Five games is a small sample size, but it appears an improved NBA franchise might be growing in Brooklyn. There’s no premature hype coming from the Nets, but you can sense newfound respect in the voices of their opponents.
Orlando coach Frank Vogel touted them as a “playoff contender” on Tuesday before his Magic overcame a 10-point fourth-quarter deficit to pull out a win. Then LeBron James of the defending Eastern Conference champion Cavaliers gave his seal of approval after Cleveland wiped out the Nets’ 14-point fourth-quarter lead, only to get outgunned down the stretch, 112-107, Wednesday night at Barclays Center.
The Nets hit a season-high 17 three-pointers on a franchise-record 46 attempts, shooting 6-for-10 in the final period and ending the game on a 15-7 run. “They’re just playing free, free of mind, that’s exactly how they are playing,” James said. “They’re moving it, they’re sharing it and that’s good ball.”
Kevin Love added: “They let it fly. They drive the ball, drive-and-kick and then just play up-tempo. They want to score the basketball. They use it as a weapon, and they showed that.”
The Nets, who will face the Knicks on Friday night at Madison Square Garden, are the highest-scoring team in the NBA, but they have struggled with inconsistent defense and too many turnovers while blending in six new players and learning how to work together. Leading scorer D’Angelo Russell (sprained right knee) sat out the Cavs game and is doubtful to face the Knicks, but the Nets cut their turnovers to 13 against Cleveland and got the stops they needed at the end.
Fittingly, backup point guard Spencer Dinwiddie, who was signed out of the G-League last season, led the way with a career-high 22 points, five rebounds, six assists and only two turnovers in nearly 32 minutes. His growth under coach Kenny Atkinson and his staff is a reflection of the organization’s commitment to player development.
Dinwiddie said the deep go-ahead three-pointer he hit with 43 seconds left against the Cavs is a shot he’s worked on with assistant Adam Harrington, his assigned player development coach. “In terms of the growth, it’s a credit to the coaching staff,” Dinwiddie said. “Earlier in my career at the previous stops I had, they didn’t believe in me the same way this coaching staff does. So it made me a little bit rocky, missed shot and come out, things like that. But they’ve told me to go out there and shoot it, so shoot it.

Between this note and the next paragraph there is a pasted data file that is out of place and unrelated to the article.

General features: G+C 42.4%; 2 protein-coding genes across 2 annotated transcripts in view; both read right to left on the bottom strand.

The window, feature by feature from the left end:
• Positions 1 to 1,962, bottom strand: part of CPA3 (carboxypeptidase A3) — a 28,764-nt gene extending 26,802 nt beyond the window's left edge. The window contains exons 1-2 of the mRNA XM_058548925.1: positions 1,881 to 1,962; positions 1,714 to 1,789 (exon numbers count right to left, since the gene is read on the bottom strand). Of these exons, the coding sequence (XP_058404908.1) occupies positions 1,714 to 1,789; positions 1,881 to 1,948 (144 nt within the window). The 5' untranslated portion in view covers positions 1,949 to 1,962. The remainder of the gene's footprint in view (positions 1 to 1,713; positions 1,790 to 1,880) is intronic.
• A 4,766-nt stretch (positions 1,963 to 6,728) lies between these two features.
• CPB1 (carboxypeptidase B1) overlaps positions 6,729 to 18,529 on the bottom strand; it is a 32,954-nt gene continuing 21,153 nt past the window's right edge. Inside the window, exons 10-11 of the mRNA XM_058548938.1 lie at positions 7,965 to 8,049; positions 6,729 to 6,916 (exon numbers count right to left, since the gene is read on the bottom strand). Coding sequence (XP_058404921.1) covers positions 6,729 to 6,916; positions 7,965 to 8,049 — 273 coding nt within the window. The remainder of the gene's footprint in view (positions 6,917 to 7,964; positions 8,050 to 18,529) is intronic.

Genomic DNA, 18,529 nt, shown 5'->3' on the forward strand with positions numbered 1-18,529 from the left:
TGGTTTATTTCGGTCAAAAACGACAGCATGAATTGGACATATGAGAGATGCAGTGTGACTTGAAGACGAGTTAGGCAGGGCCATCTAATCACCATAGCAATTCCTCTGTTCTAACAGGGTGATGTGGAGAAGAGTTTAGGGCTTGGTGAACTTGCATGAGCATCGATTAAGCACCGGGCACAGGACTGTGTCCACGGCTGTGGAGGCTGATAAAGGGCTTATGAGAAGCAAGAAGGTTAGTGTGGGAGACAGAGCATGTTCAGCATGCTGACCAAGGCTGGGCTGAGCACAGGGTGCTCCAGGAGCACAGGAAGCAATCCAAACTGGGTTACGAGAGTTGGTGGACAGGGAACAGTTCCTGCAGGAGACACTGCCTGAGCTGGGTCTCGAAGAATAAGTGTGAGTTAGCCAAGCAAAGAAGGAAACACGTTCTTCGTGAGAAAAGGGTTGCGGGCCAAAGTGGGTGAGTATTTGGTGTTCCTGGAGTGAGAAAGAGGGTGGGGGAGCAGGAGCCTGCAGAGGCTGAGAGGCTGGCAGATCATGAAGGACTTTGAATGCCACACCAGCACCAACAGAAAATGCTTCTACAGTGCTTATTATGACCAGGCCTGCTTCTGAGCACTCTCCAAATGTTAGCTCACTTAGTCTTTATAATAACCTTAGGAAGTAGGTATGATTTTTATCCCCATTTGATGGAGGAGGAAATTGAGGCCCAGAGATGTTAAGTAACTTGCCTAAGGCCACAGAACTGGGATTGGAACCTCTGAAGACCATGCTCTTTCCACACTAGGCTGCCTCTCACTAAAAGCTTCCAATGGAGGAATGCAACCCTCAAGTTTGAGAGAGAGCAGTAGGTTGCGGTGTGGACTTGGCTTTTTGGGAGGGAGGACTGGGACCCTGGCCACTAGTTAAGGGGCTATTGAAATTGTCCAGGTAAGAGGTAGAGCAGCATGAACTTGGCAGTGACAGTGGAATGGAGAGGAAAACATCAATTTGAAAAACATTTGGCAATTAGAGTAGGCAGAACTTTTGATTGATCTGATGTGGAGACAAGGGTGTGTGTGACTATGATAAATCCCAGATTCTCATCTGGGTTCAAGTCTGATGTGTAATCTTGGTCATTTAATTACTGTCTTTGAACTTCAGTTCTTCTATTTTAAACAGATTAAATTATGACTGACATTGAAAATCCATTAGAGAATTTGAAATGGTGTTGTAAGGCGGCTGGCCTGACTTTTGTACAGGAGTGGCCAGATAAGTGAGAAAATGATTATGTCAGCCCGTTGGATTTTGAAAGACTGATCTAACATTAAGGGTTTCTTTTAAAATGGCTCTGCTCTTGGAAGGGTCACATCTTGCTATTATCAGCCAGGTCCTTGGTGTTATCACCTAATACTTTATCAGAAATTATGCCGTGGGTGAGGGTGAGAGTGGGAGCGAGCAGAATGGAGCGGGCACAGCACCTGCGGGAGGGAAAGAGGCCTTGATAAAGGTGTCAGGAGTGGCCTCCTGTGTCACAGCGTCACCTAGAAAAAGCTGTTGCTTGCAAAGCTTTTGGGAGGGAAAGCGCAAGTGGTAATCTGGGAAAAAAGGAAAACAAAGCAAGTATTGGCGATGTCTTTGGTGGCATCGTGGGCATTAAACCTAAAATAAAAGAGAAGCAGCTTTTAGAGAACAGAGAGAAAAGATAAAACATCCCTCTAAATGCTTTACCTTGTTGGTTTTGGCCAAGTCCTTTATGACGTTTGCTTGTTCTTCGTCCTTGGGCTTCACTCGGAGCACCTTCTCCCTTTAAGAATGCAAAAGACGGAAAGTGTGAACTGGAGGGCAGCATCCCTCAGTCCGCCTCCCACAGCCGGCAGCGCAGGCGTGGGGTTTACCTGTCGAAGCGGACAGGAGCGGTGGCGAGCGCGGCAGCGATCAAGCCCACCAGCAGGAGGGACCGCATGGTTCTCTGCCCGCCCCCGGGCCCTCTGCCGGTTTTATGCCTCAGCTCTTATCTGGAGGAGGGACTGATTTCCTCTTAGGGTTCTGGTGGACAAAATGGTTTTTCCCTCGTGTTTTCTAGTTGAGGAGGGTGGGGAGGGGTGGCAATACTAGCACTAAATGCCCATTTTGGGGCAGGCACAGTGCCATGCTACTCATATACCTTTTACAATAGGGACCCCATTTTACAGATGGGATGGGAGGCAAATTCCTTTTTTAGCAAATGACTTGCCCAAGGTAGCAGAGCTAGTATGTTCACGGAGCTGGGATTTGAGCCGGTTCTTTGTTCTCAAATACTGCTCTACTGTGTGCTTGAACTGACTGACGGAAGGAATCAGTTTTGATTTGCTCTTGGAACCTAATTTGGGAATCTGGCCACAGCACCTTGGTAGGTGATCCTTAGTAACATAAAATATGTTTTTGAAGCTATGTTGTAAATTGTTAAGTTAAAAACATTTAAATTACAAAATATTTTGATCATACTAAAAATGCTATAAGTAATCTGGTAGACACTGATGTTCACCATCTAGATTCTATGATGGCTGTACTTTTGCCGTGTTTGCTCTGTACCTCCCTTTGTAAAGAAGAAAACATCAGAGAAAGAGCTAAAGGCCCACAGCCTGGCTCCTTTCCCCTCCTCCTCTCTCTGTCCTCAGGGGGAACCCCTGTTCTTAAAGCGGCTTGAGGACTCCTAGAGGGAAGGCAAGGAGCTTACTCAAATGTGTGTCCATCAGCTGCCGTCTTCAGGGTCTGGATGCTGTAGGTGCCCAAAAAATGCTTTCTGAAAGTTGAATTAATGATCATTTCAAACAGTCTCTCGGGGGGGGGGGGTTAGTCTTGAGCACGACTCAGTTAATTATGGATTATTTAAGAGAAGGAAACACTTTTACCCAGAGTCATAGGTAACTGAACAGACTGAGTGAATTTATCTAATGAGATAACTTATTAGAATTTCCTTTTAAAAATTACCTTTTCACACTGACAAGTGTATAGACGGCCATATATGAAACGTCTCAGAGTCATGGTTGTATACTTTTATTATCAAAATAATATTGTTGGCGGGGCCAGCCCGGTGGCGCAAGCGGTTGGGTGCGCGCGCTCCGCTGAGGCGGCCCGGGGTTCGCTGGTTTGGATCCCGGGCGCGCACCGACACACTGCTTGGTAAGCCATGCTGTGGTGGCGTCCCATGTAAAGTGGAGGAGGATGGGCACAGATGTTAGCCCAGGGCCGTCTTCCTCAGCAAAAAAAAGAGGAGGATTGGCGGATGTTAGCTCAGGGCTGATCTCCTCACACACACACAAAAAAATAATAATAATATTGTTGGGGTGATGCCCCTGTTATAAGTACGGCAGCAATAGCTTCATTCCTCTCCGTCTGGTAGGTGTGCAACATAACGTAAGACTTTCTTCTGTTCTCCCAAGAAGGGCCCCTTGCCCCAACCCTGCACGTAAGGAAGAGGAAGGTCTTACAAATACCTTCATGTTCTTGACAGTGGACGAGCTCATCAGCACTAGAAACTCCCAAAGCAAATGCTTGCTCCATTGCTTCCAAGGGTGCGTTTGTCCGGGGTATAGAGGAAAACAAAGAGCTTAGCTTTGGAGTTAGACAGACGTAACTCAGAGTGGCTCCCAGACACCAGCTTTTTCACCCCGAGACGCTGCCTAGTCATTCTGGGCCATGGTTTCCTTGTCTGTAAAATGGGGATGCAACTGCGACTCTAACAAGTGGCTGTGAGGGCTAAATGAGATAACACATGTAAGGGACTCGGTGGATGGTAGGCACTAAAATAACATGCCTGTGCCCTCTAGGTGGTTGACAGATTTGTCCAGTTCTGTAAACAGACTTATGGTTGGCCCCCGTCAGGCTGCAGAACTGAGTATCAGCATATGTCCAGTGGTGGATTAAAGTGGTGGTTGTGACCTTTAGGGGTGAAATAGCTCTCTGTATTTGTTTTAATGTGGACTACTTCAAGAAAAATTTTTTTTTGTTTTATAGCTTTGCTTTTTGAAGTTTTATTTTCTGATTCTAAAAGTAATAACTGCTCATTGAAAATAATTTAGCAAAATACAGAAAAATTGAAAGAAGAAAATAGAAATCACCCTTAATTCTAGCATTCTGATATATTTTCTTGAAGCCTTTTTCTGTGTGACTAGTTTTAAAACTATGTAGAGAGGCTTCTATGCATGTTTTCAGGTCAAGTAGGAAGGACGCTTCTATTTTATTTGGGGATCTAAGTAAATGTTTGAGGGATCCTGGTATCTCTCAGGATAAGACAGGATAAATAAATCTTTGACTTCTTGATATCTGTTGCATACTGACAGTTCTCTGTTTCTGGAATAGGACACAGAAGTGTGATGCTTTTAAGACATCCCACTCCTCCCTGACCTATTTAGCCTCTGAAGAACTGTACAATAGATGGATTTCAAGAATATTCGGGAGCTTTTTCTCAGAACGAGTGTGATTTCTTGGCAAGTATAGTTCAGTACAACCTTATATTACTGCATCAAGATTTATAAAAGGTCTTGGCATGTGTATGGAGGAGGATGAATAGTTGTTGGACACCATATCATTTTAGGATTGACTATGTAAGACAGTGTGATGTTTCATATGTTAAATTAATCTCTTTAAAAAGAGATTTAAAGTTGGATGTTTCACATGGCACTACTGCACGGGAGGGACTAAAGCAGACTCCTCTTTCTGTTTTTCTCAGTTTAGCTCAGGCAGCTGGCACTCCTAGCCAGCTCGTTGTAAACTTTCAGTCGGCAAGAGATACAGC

“Early in my career, I always felt I was looking over my shoulder, and obviously, nobody can really function effectively like that. It was really tough for me, and part of that, I’m sure, is just being young . . . But they [Nets coaches] have inspired that kind of ‘go out there and play’ mentality.”
Dinwiddie is not alone in appreciating the freedom the Nets’ coaches permit on offense. Allen Crabbe, the second-leading three-point shooter in the NBA last season at Portland, is enjoying his expanded role with the Nets.
After going 0-for-4 from three-point range in the first half against the Cavs, Crabbe finished 4-for-10 from deep while scoring 19 points and maintaining a positive mindset. “Nobody on this team is telling me to stop shooting,” Crabbe said. “They kept telling me the next one is going to go in. You saw what happened. After you see the first one go in, you get a little more confident and you just keep putting them up.”
The key for the young Nets is learning to stay disciplined on defense and ballhandling. Their fourth-quarter comeback against the Cavs showed progress in those areas,
“Last year, if we had lost that lead, we probably would have never come back from it,” forward Trevor Booker said. “This year, it’s a different mindset. We’ve got a few different pieces, we kept our composure and we made some big plays down the stretch.”